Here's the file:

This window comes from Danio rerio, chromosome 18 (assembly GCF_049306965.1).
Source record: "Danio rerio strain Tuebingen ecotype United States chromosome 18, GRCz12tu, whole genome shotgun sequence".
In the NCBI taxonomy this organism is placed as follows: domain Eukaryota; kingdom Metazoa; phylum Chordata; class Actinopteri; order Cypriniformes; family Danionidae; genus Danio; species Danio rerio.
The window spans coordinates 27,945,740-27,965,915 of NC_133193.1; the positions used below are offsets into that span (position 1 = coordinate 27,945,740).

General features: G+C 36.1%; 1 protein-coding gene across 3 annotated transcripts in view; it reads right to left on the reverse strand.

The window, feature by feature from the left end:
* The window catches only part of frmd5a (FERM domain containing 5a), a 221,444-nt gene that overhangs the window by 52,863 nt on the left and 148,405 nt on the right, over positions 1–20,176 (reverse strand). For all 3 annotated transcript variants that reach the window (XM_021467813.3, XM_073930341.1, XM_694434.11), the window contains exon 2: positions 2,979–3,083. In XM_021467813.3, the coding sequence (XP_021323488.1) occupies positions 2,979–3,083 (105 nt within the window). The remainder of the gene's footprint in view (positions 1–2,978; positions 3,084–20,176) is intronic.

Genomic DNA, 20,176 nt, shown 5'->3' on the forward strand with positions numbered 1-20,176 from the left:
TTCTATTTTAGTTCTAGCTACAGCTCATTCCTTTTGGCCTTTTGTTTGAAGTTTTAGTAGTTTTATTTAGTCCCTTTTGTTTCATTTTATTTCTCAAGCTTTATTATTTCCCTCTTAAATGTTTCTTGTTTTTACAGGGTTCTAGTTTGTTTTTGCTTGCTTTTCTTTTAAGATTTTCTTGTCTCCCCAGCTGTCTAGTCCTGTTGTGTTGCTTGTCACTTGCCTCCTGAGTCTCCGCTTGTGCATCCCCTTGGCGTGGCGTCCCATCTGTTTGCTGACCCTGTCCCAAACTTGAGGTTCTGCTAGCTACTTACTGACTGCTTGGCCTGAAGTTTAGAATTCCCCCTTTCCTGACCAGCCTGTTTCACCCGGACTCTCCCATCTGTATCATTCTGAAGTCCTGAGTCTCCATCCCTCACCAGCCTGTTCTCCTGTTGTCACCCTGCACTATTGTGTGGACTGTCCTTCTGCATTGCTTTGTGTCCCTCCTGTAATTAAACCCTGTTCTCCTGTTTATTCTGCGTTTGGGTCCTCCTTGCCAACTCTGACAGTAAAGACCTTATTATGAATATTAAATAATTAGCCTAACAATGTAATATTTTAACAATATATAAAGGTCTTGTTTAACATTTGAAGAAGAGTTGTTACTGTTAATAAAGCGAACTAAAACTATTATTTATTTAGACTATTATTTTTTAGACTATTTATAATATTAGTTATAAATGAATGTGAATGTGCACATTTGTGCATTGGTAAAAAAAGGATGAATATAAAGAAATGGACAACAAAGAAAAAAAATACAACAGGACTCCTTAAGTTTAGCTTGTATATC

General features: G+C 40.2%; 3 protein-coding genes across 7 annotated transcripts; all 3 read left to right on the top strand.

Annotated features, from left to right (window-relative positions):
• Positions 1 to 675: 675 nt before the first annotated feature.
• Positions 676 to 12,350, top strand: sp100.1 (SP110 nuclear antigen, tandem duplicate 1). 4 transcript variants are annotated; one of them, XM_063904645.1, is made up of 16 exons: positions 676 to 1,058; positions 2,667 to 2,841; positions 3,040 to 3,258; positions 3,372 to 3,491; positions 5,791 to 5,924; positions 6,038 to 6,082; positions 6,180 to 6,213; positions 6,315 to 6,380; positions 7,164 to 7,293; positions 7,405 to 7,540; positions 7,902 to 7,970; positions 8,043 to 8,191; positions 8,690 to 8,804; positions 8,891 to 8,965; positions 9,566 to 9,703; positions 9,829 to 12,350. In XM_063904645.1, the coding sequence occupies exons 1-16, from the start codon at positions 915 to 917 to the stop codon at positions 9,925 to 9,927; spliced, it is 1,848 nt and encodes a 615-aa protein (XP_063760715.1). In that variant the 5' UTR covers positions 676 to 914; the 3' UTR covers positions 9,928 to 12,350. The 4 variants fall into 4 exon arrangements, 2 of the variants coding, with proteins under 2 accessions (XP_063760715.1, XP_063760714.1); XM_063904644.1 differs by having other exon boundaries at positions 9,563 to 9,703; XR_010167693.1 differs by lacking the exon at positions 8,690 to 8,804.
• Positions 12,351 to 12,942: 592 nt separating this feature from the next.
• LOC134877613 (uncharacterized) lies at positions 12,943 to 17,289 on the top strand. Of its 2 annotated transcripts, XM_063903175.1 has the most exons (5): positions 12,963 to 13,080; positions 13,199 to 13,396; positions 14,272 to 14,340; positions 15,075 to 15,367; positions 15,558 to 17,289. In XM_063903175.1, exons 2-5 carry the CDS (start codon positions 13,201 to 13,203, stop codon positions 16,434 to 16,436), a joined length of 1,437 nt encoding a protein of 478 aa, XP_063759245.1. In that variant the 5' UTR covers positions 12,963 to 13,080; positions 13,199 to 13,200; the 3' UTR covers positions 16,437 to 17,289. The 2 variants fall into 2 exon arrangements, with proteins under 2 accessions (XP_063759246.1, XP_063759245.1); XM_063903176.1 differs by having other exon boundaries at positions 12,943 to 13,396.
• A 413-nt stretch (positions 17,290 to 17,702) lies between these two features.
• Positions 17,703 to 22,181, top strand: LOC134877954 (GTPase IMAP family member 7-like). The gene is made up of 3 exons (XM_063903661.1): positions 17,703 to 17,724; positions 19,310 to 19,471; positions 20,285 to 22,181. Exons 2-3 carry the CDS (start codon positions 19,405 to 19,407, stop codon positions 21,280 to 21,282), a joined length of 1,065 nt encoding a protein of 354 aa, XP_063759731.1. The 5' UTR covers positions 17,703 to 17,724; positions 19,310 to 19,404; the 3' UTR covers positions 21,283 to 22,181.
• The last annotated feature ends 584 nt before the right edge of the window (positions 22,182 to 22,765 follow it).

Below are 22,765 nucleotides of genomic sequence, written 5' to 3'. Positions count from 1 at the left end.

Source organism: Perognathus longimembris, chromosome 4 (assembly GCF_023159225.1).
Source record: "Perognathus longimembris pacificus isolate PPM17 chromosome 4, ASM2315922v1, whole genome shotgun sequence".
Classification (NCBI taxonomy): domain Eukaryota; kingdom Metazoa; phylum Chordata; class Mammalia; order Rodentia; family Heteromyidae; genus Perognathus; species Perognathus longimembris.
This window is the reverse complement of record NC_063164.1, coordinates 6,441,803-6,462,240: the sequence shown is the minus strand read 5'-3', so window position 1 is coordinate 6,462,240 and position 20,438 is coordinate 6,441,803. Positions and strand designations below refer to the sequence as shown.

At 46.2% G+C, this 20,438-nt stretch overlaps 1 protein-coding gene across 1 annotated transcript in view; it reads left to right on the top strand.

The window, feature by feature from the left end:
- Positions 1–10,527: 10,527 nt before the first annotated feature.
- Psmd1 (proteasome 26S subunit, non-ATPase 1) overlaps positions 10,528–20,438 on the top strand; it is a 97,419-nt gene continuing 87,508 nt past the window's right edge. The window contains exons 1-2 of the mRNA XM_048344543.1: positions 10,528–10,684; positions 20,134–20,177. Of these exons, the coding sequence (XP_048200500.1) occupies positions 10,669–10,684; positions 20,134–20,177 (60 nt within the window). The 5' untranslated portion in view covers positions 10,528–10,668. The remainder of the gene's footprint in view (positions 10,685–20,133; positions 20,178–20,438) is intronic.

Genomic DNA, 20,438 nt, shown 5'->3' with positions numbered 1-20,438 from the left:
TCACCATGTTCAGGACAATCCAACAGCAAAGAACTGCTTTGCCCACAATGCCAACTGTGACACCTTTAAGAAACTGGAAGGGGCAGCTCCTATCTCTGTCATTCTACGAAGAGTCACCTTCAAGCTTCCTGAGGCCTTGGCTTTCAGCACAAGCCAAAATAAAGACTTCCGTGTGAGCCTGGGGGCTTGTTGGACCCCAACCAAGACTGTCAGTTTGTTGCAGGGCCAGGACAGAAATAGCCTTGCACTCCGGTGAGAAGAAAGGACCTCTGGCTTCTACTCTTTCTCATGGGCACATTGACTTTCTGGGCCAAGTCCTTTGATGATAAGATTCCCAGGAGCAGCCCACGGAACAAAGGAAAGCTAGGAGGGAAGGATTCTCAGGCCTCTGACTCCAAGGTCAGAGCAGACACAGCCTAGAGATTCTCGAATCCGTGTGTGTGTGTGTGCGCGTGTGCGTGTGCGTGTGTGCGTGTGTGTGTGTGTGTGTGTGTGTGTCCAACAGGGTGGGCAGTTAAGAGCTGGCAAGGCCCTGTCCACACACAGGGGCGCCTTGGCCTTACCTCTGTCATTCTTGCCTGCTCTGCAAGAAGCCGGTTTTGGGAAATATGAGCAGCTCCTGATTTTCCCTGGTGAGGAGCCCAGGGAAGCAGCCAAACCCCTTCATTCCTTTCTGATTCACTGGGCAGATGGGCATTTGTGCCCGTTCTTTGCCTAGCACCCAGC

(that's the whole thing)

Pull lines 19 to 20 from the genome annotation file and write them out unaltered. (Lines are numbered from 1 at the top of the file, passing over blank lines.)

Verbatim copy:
Below are 22,765 nucleotides of genomic sequence, written 5' to 3'. Positions count from 1 at the left end.

Source organism: Perognathus longimembris, chromosome 4 (assembly GCF_023159225.1).